Much ink has been spilled over the English language divide between the United States and the United Kingdom. So much so that you might forget that there are way more than two varieties of the language. And yet, Canada — another huge country with English as its primary language (mostly) — is mainly recognized for a different pronunciation of “about” and the use of “eh.” But if you look at the unique words Canadians use, you’ll find a rich vocabulary you might not be too familiar with.
We should note at the beginning that there isn’t any single Canadian English dialect. In the same way the United States has southern accents, midwestern accents and so on, Canada too has a diversity of voices. So here’s a sampling of some words that Canadians use (but you can’t assume every person uses it).
Words Canadians Use
all-dressed chips — if Canada is known for one kind of potato chip, it’s probably the ketchup-flavored ones. You should also know about all-dressed chips, however, named as such because they have all the dressings in one: vinegar, salt, barbecue, sour cream, onion and, yes, ketchup.
Caesar — this is the name of a cocktail made with vodka, hot sauce, Worcestershire sauce and clamato juice (clam broth and tomato juice mixed together). Its red color is why it’s named after a Roman ruler who met a bloody end.
eavestrough — feeling down in the gutter? Maybe you’d feel better if you called it by its Canadian name, eavestrough. The name might look unusual, but it’s literally a trough hung from the eaves of a building.
freezies — this flavored ice that comes in a plastic tube goes by many different names around the world. They’re called freeze(r) pops in the United States, ice poles or ice pops in the United Kingdom, icy poles in Australia, ice candies in the Philippines and so on.
fire hall — what you might know as a firehouse or a fire station is called a fire hall in Canada.
garburator — you might better know it as a garbage disposal. This word refers to the device in some kitchen sinks that shreds up food waste.
give ‘er — if you want someone to put all their effort into something, even to the point of reckless endangerment, you might yell “give ‘er” at them.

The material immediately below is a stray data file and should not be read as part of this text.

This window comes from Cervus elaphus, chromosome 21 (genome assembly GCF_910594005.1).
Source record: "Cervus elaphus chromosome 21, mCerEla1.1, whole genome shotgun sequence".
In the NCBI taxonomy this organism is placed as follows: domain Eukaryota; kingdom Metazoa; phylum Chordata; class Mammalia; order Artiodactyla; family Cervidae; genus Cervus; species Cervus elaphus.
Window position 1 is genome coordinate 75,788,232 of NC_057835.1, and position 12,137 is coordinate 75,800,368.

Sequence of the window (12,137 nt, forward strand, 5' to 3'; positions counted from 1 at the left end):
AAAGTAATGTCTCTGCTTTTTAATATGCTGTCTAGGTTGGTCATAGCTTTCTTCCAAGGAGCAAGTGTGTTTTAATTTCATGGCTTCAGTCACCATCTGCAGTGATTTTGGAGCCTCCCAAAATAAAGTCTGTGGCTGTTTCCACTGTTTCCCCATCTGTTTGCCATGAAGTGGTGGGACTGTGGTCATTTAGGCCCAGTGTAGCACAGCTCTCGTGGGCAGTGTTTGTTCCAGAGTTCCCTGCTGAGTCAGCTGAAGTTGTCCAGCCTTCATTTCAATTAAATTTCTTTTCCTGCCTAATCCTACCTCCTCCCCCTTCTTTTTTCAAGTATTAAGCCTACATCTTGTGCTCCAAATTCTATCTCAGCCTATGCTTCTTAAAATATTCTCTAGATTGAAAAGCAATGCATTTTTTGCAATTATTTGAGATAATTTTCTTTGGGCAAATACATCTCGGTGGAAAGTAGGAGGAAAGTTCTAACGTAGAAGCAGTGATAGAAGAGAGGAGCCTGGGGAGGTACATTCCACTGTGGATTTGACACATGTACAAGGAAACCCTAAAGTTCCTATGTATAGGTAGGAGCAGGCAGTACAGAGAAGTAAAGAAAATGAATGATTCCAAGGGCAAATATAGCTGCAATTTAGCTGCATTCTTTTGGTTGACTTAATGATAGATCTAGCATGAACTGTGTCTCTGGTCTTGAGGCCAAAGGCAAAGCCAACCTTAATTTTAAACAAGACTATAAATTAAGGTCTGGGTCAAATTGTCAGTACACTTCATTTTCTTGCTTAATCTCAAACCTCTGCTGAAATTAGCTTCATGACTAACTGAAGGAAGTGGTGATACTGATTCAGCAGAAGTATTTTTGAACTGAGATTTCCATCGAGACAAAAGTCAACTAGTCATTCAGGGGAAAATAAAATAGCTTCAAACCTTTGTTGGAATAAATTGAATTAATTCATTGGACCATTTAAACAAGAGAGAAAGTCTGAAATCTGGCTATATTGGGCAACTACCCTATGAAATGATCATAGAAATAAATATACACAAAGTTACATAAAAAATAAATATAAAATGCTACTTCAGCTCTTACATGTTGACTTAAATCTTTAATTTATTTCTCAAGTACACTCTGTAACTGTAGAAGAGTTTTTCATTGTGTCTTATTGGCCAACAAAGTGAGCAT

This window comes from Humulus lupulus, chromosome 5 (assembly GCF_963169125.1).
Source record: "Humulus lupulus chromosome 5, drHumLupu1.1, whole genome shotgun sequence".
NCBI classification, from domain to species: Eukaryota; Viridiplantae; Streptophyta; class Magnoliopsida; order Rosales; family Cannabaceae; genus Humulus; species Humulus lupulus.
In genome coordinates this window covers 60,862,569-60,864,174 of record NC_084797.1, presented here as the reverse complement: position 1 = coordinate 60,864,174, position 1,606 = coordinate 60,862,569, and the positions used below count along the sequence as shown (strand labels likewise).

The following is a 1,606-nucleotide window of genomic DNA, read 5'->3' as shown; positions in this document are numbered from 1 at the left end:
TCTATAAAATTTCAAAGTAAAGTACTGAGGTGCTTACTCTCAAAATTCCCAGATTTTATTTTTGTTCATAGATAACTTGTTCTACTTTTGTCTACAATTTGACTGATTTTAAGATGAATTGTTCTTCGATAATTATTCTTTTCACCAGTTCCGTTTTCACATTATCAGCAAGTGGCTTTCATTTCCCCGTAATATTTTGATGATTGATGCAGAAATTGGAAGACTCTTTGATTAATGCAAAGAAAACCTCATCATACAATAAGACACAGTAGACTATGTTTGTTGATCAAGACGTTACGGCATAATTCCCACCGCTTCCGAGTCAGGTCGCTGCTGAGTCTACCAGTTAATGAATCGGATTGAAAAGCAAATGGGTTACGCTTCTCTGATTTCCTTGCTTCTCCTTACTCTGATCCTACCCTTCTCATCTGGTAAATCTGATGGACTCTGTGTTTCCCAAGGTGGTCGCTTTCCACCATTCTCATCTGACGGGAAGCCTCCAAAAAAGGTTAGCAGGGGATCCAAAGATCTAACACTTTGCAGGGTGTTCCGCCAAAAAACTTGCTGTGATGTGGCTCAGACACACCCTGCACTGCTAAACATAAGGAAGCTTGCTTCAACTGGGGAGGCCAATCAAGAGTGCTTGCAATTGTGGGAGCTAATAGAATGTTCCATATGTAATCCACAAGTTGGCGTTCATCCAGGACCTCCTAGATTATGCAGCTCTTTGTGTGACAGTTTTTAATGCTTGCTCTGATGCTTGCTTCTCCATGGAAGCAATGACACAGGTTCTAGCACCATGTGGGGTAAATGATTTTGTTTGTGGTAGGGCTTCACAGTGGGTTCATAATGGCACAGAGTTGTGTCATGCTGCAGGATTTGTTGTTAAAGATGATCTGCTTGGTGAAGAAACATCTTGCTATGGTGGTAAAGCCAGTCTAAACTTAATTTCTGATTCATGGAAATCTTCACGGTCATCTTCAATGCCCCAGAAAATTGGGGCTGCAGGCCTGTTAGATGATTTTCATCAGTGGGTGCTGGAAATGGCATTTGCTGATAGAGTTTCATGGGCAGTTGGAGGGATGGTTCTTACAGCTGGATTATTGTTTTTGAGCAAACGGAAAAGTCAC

KD — one of the most uncanny parts of visiting another country is when the brand names are slightly off. What Americans know as Kraft Macaroni & Cheese is fondly known as Kraft Dinner in Canada, or KD for short. To make things even more confusing, it’s called Cheesey Pasta over in the United Kingdom.
loonie and toonie — slang for money isn’t hard to come by. A loonie is a term for the one-dollar (Canadian) coin, named as such because it features the common loon. The toonie, as you might guess, is for a two-dollar coin (which has Queen Elizabeth II and a polar bear featured on it).
mickey — this is a word Canadians use that is likely to raise some eyebrows in other countries. While mickey is American slang for a drug used to incapacitate someone, in Canada it’s a term used for a 375 milliliter container of alcohol. Some people also use the term Texas mickey to refer to a three-liter container of alcohol (because everything’s bigger in Texas, of course).
parkade — this might sound like a fun place to be — a portmanteau of park and arcade perhaps? — but a parkade is just a multi-story car park.
peameal bacon — some Americans refer to this kind of cured ham as Canadian bacon, but in Canada it’s called peameal instead. The name comes from the old practice of rolling the meat in yellow peas to make it last longer. Nowadays, cornmeal is used instead, and it is sometimes called cornmeal bacon instead.
pencil crayon — as you might be able to guess, this is just another name for colored pencils. They tend to be sold alongside crayons, so the linguistic mixing isn’t too surprising.
Timmies — New England has Dunkies, the Mid-Atlantic region has Wawa, and Canada has Timmies, more properly called Tim Hortons. A much beloved place to get coffee and breakfast foods, Timmies has become as much a part of the Canadian identity as the maple leaf or Celine Dion.